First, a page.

After Five Decades, Dean Dingman Bids Harvard Farewell
Last November, as the debate was raging over Harvard’s policy to sanction membership in unrecognized single-gender social organizations, dean of freshmen Thomas Dingman made an impassioned speech about the place of final clubs at the College. “I am not accustomed to speaking in a faculty meeting, but this topic seems too important on which to take a pass,” he said then. “Students accepting our offer of admission should, I believe, feel that they are eligible to participate in all of Harvard. Yet when they see students in their black ties and black dresses—sometimes headed to limousines—pass their peers coming back with mops and buckets from doing Dorm Crew, they have to wonder if Harvard is truly open.”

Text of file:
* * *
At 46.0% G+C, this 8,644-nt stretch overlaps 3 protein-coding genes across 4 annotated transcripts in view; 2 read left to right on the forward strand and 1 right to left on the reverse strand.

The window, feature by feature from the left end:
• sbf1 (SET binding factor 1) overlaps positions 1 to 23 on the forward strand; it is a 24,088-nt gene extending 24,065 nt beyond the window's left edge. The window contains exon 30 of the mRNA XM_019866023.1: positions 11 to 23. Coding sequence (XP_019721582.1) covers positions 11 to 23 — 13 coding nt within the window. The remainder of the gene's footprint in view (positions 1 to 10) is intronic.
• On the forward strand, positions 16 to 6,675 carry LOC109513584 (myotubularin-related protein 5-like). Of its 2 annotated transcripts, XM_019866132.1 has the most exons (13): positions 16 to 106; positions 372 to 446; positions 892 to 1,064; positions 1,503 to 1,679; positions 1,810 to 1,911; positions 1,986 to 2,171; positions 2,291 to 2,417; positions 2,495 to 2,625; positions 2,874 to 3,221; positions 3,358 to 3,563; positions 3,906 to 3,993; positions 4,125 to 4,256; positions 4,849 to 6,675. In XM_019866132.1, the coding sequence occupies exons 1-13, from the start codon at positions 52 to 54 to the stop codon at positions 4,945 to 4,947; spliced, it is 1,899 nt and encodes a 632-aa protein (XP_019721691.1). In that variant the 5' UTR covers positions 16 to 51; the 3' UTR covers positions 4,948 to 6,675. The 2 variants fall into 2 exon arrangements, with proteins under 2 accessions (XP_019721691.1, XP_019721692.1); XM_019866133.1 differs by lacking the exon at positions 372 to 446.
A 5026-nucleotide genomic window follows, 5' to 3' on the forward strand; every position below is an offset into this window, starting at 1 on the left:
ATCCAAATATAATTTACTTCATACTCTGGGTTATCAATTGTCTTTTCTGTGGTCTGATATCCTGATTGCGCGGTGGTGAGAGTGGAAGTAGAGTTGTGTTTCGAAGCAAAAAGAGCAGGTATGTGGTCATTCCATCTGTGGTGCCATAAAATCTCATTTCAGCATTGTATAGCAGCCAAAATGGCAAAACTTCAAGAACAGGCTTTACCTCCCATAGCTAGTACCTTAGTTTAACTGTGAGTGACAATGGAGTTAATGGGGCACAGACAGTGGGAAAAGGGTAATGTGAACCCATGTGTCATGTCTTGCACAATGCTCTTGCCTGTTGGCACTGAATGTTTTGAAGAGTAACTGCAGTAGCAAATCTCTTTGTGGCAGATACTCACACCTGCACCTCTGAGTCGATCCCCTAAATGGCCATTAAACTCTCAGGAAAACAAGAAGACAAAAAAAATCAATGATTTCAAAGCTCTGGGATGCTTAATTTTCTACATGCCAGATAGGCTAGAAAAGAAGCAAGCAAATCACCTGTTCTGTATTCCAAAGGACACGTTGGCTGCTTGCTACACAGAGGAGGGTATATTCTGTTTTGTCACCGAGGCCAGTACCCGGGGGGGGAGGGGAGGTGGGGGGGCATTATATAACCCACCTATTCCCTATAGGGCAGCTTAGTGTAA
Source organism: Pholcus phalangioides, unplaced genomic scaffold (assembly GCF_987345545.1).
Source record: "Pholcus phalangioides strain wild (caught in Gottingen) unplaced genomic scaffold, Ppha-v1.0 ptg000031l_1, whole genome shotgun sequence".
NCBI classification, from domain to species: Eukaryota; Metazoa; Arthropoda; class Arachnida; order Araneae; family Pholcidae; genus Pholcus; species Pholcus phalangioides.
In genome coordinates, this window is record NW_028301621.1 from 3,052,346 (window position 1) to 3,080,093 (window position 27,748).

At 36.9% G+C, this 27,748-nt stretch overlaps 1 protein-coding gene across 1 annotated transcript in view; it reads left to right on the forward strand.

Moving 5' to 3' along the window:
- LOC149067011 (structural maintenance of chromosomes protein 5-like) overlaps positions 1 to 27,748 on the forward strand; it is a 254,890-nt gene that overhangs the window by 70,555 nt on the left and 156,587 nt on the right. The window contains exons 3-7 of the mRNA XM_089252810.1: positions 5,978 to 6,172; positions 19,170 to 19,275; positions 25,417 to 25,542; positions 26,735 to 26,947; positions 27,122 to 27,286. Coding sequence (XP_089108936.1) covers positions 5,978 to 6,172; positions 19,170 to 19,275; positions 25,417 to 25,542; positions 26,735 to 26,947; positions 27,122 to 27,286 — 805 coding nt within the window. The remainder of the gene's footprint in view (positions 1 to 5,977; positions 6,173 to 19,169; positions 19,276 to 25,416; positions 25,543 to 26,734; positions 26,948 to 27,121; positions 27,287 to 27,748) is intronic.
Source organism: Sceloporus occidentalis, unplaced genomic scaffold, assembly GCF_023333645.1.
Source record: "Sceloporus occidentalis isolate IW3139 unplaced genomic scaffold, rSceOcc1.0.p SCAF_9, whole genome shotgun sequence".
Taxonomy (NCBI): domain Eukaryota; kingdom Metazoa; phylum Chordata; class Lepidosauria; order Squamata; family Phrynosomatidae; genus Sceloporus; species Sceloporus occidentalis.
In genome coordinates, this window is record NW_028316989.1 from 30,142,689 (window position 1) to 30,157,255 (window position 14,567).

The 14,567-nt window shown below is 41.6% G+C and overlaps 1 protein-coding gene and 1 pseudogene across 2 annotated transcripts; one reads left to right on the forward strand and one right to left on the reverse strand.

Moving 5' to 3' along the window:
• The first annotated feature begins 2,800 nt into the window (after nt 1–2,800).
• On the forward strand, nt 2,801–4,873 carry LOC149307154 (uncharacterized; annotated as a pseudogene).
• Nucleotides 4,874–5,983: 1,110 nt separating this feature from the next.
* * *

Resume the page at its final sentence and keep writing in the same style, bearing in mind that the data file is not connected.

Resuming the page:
His comments might have been surprising to some: Dingman belonged to a final club as an undergraduate and reports that many classmates at his fiftieth reunion, in 2017, were disappointed by Harvard’s new policies toward the clubs. “I have two daughters, and I always wondered, had they been interested in applying to Harvard, would I feel good about their status in the institution?” Dingman says in a faintly New England-y lilt, in his sunny office at 6 Prescott Street. That’s not to “detract from alums’ appreciation for the experience they had,” he continues, “but it was a different time. I think we can do better.”
This summer, Dingman will retire after 13 years as dean of freshmen and a 45-year career at Harvard; with his departure, his deanship and the entire Freshman Dean’s Office (FDO) will merge with the Office of Student Life to form the Dean of Students Office, led by Katie O’Dair.
Throughout his tenure, Dingman could often be found eating with freshmen in Annenberg or strolling through the Yard; far from being some distant administrator, he was omnipresent in students’ lives. Admissions dean William Fitzsimmons, his College classmate, describes him as an almost “legendary figure, very much in the mold of greatness.”